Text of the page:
Female heterozygotes present a serious diagnostic problem. In the current study all subjects were evaluated for quantitative G6PD activity, using <5.0 U/gHb to classify each as deficient (with Hb level > 8.0 g/dL). Fig 6 clearly illustrates females almost exclusively occurring in the range of 30% to 60% of normal G6PD activity. They screened as both deficient and normal in that range, largely depending upon placement within that range, precisely as observed in a laboratory-based study of G6PD RDT and FST . Consequently, any normal classification of females by screening may not be considered assurance of safety with primaquine therapy. As expressed by WHO , females cleared for primaquine therapy by a normal G6PD screen may nonetheless require clinical monitoring for assurance of safety.
This study employed well-trained laboratorians as readers of the qualitative G6PD diagnostic kits evaluated. This had no impact on the primary objective of this study—examining the performance of the new G6PD RDT relative to the FST standard. Each test likely benefitted equally from the relatively high level of skill of the readers. Thus, while the tests were performed in the setting of a village in the endemic rural tropics, those performing the tests were imported from the setting of a sophisticated modern medical research laboratory. An evaluation of the suitability of the G6PD RDT should be done employing the intended end-users, i.e., paramedics or specially trained residents who today conduct malaria RDT diagnostics and dispense antimalarial therapy at the village level. Proper training on analysis and documentation as well as standard operating procedure must be implemented with use of G6PD RDT by less well trained staff. The use of venipuncture rather than fingerstick blood sample represents another limitation of the study. However, others have demonstrated no difference in G6PD activity estimates from venous versus capillary blood samples .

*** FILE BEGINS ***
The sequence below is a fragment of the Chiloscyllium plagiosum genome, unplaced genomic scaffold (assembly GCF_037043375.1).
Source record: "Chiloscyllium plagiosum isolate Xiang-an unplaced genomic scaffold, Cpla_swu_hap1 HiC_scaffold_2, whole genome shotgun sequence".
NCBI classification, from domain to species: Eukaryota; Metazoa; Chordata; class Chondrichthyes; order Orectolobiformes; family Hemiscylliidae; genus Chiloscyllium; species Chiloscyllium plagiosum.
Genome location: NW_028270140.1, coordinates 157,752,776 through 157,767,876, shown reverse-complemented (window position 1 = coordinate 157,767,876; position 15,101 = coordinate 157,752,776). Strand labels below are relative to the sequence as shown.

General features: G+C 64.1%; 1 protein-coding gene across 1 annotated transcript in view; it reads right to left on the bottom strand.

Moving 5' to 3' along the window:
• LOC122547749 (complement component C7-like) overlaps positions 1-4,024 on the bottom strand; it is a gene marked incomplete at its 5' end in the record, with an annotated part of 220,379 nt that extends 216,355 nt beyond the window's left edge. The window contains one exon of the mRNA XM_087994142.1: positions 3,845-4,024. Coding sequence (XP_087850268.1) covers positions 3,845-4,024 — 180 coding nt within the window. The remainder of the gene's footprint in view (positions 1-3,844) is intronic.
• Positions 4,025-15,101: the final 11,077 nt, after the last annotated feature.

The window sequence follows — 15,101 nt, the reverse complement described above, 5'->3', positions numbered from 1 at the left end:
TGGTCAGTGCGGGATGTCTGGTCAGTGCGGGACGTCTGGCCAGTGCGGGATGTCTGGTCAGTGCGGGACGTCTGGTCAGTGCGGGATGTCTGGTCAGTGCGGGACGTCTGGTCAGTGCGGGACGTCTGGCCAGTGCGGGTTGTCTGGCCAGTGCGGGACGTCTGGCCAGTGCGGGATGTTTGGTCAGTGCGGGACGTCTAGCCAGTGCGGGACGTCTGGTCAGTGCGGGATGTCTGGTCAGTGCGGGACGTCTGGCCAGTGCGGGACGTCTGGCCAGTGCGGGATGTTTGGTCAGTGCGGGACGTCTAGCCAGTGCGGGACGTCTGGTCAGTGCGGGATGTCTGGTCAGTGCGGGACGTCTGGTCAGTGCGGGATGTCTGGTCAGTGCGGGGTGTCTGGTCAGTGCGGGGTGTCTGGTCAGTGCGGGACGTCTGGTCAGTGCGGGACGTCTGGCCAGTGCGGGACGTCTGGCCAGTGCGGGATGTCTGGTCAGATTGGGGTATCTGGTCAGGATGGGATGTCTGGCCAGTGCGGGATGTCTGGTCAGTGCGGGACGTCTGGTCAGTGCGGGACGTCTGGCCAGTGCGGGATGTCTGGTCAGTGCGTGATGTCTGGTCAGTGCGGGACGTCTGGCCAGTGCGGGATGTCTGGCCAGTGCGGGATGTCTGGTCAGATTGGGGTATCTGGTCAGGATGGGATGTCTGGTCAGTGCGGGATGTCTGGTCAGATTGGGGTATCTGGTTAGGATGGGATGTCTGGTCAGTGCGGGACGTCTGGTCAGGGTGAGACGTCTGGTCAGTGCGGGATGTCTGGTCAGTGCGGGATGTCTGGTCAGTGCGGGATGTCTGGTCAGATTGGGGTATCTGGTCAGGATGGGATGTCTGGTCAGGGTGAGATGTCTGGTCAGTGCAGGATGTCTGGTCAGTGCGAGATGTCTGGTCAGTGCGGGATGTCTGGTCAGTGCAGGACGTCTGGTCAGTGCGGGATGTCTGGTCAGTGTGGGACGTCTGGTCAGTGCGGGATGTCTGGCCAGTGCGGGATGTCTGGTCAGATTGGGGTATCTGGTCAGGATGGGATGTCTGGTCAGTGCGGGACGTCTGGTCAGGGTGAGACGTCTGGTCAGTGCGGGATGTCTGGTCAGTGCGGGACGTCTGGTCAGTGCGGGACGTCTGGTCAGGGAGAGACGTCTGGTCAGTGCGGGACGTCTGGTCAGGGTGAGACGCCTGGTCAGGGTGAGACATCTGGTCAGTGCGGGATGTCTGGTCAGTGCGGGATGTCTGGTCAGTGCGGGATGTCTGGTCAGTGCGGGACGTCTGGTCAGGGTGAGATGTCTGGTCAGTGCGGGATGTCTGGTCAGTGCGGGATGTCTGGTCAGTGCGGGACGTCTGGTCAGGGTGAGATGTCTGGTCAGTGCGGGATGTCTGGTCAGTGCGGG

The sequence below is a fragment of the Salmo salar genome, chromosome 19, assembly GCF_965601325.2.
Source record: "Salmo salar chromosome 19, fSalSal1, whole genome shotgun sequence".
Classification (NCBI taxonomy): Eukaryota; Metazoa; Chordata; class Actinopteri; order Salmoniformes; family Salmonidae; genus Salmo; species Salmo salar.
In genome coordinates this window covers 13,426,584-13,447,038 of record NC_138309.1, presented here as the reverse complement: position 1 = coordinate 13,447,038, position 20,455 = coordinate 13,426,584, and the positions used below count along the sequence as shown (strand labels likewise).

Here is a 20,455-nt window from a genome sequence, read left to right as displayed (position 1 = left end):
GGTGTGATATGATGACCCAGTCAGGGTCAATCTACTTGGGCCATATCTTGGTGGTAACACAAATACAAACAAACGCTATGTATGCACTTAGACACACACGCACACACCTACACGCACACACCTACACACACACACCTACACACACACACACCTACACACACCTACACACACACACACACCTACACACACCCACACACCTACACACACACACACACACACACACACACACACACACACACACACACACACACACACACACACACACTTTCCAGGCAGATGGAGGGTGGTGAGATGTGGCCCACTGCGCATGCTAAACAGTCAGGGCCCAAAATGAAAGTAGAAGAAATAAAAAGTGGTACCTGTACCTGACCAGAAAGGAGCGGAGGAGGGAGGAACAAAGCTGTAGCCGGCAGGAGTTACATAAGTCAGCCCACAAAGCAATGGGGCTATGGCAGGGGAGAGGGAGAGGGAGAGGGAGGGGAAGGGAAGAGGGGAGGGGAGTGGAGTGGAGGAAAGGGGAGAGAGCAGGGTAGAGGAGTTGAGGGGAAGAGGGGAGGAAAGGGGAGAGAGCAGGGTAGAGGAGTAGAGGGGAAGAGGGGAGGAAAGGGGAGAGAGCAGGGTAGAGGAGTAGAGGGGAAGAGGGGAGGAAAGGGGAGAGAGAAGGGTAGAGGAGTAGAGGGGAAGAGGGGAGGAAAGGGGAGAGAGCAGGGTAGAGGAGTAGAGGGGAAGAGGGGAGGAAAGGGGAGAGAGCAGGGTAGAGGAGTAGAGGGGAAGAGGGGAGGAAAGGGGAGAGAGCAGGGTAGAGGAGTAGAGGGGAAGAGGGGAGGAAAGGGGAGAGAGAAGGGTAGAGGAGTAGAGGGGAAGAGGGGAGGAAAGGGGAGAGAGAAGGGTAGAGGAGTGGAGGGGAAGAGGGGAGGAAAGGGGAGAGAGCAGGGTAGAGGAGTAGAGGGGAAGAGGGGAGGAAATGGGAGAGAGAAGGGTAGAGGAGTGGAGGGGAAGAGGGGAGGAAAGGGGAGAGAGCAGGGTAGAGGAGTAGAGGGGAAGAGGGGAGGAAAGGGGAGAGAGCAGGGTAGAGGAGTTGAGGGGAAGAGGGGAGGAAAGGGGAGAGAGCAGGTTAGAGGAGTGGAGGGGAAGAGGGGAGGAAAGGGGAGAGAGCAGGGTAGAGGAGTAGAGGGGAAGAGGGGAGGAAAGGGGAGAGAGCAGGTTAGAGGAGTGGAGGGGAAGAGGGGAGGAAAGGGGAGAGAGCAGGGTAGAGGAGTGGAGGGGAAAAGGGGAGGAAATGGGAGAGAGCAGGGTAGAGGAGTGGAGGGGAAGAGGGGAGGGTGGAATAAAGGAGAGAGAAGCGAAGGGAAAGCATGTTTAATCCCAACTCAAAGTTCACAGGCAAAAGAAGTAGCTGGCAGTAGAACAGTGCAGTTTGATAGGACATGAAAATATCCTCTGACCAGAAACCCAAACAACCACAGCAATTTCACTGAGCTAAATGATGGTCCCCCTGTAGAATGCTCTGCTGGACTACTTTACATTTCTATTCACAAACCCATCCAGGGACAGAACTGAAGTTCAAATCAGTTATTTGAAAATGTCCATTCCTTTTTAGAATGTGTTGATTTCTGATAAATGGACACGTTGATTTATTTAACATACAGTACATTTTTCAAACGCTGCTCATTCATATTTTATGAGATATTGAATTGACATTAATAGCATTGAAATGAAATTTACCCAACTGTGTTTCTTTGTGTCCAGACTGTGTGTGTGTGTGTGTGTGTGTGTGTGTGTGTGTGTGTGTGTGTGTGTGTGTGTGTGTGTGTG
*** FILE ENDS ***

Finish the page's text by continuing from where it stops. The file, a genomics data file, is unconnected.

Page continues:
Screening for G6PD deficiency by qualitative point-of-care kits like the first-generation one evaluated here will likely be improved. Nonetheless, in the meantime the present version of G6PD RDT certainly offers an option that is conspicuously better than the current standard of care for most patients with vivax malaria—no G6PD screening and the raw choices of risk of harm by the drug or by the parasite in withholding it. The broad availability of practical and effective kits would vastly mitigate G6PD deficiency as a serious barrier to access to primaquine therapy against relapse.
This study affirms the good diagnostic performance of a new qualitative G6PD screening device, the G6PD RDT, intended for use at the point-of-care typical of where most malaria patients live. The G6PD RDT always correctly classified male patients with severe G6PD deficiency, whereas the FST failed to do on two occasions—a serious problem imposing risk of harm with primaquine therapy. Both screening kits often misclassified G6PD normal subjects as deficient, which would result in withholding primaquine therapy from patients who could safely consume it. All qualitative tests for G6PD suffer the drawback of classifying many female heterozygotes as G6PD normal despite significantly impaired G6PD activity (i.e., 30% to 60% of normal), exposing them to risk of harm with primaquine therapy. The degree of that risk is poorly understood and requires a great deal more work, both in terms of assessing it and mitigating it with improved diagnostics. There is also a need to evaluate the stability of the RDT during storage in the field.
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The authors express their gratitude to the residents of Panenggo Ede, those who volunteered as subjects and others who guided and assisted our efforts there. We thank Fitri Wulandari and Agus at EOCRU who rendered technical and administrative assistance, as did Dedi Sudiana in the field. We would like to thank Saraswati, Mewahyu Dewi, Lia Waslia and Jeni for laboratory assistance.
Conceived and designed the experiments: AWS GJD JKB. Performed the experiments: AWS AS RE DF UA DO DS ARH. Analyzed the data: AWS AS RE IE GJD ARH JKB. Contributed reagents/materials/analysis tools: AWS GJD IE IER. Wrote the paper: AWS AS IE GJD JKB. Prepare field logistics: UA DS DO DF.